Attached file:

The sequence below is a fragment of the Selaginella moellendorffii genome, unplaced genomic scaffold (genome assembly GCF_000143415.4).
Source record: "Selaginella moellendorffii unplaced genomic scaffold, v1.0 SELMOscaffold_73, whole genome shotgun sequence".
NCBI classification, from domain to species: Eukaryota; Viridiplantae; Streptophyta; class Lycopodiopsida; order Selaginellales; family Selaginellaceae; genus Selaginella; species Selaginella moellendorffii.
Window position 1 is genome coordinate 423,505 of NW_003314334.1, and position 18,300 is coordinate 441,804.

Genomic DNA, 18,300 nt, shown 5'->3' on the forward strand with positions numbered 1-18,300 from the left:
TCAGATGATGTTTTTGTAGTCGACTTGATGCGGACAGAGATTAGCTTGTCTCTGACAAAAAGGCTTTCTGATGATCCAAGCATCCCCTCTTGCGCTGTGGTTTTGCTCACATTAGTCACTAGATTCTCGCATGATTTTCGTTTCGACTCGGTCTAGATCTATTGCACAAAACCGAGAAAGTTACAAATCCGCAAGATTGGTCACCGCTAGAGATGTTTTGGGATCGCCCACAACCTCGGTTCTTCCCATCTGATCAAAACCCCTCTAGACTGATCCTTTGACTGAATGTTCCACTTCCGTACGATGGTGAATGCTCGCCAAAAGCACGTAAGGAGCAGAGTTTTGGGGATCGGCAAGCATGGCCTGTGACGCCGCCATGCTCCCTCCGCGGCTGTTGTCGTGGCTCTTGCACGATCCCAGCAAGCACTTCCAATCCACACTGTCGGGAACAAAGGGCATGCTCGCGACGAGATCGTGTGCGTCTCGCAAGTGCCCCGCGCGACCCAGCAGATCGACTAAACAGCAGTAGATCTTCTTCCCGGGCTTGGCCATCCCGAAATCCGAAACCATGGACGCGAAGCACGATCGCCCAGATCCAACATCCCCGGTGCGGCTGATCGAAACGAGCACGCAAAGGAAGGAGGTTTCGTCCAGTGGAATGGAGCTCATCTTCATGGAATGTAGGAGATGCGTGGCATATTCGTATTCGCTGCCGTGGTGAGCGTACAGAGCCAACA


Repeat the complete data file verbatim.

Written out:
The sequence below is a fragment of the Selaginella moellendorffii genome, unplaced genomic scaffold (genome assembly GCF_000143415.4).
Source record: "Selaginella moellendorffii unplaced genomic scaffold, v1.0 SELMOscaffold_73, whole genome shotgun sequence".
NCBI classification, from domain to species: Eukaryota; Viridiplantae; Streptophyta; class Lycopodiopsida; order Selaginellales; family Selaginellaceae; genus Selaginella; species Selaginella moellendorffii.
Window position 1 is genome coordinate 423,505 of NW_003314334.1, and position 18,300 is coordinate 441,804.

Genomic DNA, 18,300 nt, shown 5'->3' on the forward strand with positions numbered 1-18,300 from the left:
TCAGATGATGTTTTTGTAGTCGACTTGATGCGGACAGAGATTAGCTTGTCTCTGACAAAAAGGCTTTCTGATGATCCAAGCATCCCCTCTTGCGCTGTGGTTTTGCTCACATTAGTCACTAGATTCTCGCATGATTTTCGTTTCGACTCGGTCTAGATCTATTGCACAAAACCGAGAAAGTTACAAATCCGCAAGATTGGTCACCGCTAGAGATGTTTTGGGATCGCCCACAACCTCGGTTCTTCCCATCTGATCAAAACCCCTCTAGACTGATCCTTTGACTGAATGTTCCACTTCCGTACGATGGTGAATGCTCGCCAAAAGCACGTAAGGAGCAGAGTTTTGGGGATCGGCAAGCATGGCCTGTGACGCCGCCATGCTCCCTCCGCGGCTGTTGTCGTGGCTCTTGCACGATCCCAGCAAGCACTTCCAATCCACACTGTCGGGAACAAAGGGCATGCTCGCGACGAGATCGTGTGCGTCTCGCAAGTGCCCCGCGCGACCCAGCAGATCGACTAAACAGCAGTAGATCTTCTTCCCGGGCTTGGCCATCCCGAAATCCGAAACCATGGACGCGAAGCACGATCGCCCAGATCCAACATCCCCGGTGCGGCTGATCGAAACGAGCACGCAAAGGAAGGAGGTTTCGTCCAGTGGAATGGAGCTCATCTTCATGGAATGTAGGAGATGCGTGGCATATTCGTATTCGCTGCCGTGGTGAGCGTACAGAGCCAACA